Marilyn Kallet, a Knoxville poet and professor of English, recently spoke with WUOT 91.9 FM about the healing power of words and what she has learned from watching others discover it.
Healthy Pets recently featured the research of Vladimir Dinets, a research assistant professor of psychology, which examines the hunting behavior of crocodiles.
The Knoxville Mercury recently featured the UT Opera Theatre’s production of Ulysses. The theater performed the play in early November.
WBIR-TV Channel 10 interviewed Anthony Nownes, professor of political science, about key election indicators that would offer clues about how local and national elections would work out.
The Knoxville News Sentinel interviewed Mark Hulsether, professor of religious studies, for a story examining the intersection of religion and politics and how people of faith draw disparate conclusions at the ballot box.
The New York Times interviewed Patrick Grzanka, assistant professor of psychology, about hostile acts campuses have faced following the presidential election and win of Republican Donald Trump.
The Knoxville News Sentinel interviewed Michael Fitzgerald, professor of political science, about potential changes that would need to be made in the Democratic Party following this month’s presidential election.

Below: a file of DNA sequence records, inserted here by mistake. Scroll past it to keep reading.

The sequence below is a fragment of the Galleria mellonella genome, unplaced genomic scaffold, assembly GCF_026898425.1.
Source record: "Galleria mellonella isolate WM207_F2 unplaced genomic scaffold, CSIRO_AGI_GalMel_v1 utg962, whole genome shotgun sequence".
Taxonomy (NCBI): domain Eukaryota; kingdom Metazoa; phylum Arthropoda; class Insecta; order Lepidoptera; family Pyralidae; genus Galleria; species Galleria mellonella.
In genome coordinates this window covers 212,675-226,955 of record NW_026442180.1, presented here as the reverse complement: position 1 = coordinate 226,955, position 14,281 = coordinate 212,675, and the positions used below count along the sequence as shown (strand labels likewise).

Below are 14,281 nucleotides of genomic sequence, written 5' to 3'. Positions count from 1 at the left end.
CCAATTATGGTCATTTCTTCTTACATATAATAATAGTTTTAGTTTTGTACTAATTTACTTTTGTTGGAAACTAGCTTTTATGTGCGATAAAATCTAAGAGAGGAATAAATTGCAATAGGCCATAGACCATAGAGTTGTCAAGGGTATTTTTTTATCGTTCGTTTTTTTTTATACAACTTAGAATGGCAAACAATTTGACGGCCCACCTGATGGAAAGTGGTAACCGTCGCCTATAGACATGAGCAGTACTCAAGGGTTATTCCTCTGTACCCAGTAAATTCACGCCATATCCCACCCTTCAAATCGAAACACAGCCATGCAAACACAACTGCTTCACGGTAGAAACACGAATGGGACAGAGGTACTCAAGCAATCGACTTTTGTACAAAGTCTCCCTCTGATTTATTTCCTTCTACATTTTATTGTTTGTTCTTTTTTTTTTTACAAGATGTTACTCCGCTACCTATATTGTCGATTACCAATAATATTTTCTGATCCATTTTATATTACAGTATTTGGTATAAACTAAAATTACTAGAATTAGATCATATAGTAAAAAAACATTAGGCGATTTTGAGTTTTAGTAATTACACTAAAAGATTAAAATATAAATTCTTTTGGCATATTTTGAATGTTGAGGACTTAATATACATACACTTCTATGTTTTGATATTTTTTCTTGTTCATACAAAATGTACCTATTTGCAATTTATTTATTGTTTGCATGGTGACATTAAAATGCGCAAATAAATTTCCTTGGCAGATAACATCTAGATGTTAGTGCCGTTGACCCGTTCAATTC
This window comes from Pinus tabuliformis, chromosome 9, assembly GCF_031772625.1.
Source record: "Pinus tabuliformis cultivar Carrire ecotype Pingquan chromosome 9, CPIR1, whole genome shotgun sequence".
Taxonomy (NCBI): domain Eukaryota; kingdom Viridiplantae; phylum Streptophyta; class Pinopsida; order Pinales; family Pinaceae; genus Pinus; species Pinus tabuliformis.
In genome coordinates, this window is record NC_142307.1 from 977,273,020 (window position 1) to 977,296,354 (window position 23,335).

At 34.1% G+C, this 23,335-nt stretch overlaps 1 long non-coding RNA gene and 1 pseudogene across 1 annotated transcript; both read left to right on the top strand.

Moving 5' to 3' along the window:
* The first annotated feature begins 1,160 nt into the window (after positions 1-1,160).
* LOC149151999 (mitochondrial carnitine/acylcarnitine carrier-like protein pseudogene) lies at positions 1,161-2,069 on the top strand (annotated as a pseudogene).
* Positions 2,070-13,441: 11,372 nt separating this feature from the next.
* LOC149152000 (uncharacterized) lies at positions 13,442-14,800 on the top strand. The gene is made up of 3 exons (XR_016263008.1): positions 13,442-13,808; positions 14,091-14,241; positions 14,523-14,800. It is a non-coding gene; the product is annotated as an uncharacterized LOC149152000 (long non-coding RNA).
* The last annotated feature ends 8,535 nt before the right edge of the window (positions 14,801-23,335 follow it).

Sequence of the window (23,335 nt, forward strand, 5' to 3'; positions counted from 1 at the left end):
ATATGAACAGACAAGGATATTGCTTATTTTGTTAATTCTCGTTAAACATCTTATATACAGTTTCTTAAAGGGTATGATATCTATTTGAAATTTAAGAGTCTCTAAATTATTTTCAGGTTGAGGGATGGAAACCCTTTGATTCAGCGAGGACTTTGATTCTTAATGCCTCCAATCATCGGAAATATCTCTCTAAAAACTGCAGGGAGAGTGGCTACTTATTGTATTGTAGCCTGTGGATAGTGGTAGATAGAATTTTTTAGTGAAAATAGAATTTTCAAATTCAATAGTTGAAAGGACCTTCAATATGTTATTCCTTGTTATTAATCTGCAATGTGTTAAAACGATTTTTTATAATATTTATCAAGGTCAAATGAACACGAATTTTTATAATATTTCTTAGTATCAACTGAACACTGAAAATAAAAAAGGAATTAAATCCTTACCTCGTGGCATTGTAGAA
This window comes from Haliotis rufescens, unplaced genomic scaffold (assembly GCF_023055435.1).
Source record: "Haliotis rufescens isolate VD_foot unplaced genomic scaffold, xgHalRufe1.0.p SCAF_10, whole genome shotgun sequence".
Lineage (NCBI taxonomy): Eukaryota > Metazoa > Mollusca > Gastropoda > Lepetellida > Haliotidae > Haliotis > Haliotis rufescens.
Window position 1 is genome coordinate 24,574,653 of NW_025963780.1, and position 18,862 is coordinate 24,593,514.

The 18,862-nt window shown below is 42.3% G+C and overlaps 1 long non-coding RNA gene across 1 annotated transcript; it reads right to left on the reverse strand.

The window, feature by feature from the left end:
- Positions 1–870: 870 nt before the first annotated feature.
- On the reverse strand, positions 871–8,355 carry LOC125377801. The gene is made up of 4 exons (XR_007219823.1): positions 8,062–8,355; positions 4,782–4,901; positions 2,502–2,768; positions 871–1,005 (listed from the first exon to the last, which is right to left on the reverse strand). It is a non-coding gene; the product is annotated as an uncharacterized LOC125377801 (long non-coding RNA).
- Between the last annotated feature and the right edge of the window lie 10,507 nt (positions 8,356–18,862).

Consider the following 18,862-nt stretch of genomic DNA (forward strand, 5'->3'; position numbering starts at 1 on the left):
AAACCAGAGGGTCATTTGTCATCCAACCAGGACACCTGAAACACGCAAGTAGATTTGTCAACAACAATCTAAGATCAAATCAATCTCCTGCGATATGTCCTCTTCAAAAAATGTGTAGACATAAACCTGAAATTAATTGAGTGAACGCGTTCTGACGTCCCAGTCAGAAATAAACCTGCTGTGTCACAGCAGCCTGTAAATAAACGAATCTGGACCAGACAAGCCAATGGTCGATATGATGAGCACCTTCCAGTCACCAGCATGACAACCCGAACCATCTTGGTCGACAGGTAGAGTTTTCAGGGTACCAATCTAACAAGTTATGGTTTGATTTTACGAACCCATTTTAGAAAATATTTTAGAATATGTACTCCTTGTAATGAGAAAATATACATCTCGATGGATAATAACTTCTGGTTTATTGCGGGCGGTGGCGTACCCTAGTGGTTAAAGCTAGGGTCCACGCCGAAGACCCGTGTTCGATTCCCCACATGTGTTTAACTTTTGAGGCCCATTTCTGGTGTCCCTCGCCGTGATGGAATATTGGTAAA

Harvard University Press has published a new book by Professor Maurice Stucke, a University of Tennessee College of Law professor and a former trial attorney with the United States Department of Justice Antitrust Division. The book, Virtual Competition: The Promise and Perils of the Algorithm-Driven Economy, is co-authored by Ariel Ezrachi, a University of Oxford Faculty of
East Tennesseans were able to see the supermoon this week, but your view may have been clouded by smoke from area fires. The Knoxville News Sentinel spoke with Sean Lindsay, astronomy coordinator in UT’s Department of Physics and Astronomy, about how the smoke affected the color of the moon.
A UT new study by Gary McCracken, professor of ecology and evolutionary biology, shows that the Brazilian free-tailed bat can achieve flight speeds that are faster than those previously documented for any bat or bird, achieving short bursts of ground speeds of up to 100 miles per hour. Several national and international media outlets including the Washington Post and WIRED have featured the research.